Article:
Though not addressing the causes of the long-standing hostility between Israel and Hezbollah, a ceasefire in Gaza would likely contribute to quietening the situation along the Blue Line, possibly opening space for indirect talks between Lebanon and Israel. While the Palestinian question remains unresolved, however, the risk of a regional conflagration connected to the Israeli-Palestinian conflict and involving Lebanon is likely to persist even after the end of the war between Israel and Hamas. The resumption of a political process between Israelis and Palestinians to move towards a resolution of the Israeli-Palestinian conflict and achieve a two-state solution would have beneficial effects for the whole region, however remote the possibility currently appears. A key issue for Council members and UN member states would be to build effectively on any political momentum in the region to better support Lebanon in overcoming its own multi-layered crises.  

Council Dynamics 

Although the Council has not met on Lebanon since Algeria, Guyana, the Republic of Korea, Sierra Leone, and Slovenia joined in January, the arrival of these five members seems unlikely to change the Council’s broad support for Lebanon’s sovereignty, territorial integrity, political independence, and security.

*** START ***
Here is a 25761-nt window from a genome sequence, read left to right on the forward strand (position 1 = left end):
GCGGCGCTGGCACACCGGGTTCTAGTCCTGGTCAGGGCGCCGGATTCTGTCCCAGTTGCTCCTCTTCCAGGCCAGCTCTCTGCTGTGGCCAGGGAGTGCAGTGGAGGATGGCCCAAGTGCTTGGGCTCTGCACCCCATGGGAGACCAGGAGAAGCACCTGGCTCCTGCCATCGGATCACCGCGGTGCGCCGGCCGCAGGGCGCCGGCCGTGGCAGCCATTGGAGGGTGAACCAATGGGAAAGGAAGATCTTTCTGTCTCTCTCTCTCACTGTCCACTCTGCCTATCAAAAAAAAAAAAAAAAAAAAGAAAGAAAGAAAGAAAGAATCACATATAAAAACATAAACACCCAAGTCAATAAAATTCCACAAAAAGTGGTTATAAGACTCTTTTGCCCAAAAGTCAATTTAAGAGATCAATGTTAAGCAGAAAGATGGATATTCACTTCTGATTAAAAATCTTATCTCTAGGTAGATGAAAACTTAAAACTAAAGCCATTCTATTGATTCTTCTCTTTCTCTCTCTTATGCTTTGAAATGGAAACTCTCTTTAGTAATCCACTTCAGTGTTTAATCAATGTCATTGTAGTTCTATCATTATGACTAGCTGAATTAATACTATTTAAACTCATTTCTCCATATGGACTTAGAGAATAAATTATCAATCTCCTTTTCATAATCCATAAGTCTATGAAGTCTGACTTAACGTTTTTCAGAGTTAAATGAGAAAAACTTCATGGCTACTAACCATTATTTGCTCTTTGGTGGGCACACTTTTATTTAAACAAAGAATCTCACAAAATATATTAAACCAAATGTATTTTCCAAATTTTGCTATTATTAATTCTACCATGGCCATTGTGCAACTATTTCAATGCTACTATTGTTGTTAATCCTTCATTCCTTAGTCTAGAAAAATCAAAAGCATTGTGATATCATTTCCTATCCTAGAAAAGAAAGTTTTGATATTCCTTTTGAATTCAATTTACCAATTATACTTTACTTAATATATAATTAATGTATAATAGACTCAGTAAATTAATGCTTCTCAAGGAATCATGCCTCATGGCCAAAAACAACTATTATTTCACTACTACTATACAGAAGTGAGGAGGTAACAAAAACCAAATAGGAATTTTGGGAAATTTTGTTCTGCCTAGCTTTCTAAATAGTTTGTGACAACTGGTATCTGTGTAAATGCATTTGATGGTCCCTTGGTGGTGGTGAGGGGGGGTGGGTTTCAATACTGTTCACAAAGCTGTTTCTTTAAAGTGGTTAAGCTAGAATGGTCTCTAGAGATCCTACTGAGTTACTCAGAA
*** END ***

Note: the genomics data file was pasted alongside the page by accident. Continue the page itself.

Members agree that a full-scale conflict between Israel and Hezbollah should be avoided. During the 22 February Council meeting on “The situation in the Middle East, including the Palestinian question”, several Council members expressed concern about the possibility for the war in Gaza to expand regionally, with members including Japan, Slovenia, and Russia referring specifically to the situation in Lebanon. France, the penholder on Lebanon, stressed that full respect for resolution 1701, by all parties and with the assistance of UNIFIL, is necessary to the stability of the country and the whole region. 

Council members continue to have differences over Hezbollah. Some members distinguish between Hezbollah’s political and military wings and have designated only its military wing as a terrorist organisation. Other members, including the UK and the US, have listed Hezbollah in its entirety as a terrorist organisation. In contrast, Russia sees Hezbollah as a legitimate sociopolitical force.  

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Security Council Resolutions
11 August 2006S/RES/1701 This resolution expanded UNIFIL by 15,000 troops and expanded its mandate.
2 September 2004S/RES/1559 This resolution urged withdrawal of all foreign forces from Lebanon, disarmament of all Lebanese and non-Lebanese militias, extension of the Lebanese government’s control over all Lebanese territory and free and fair presidential elections.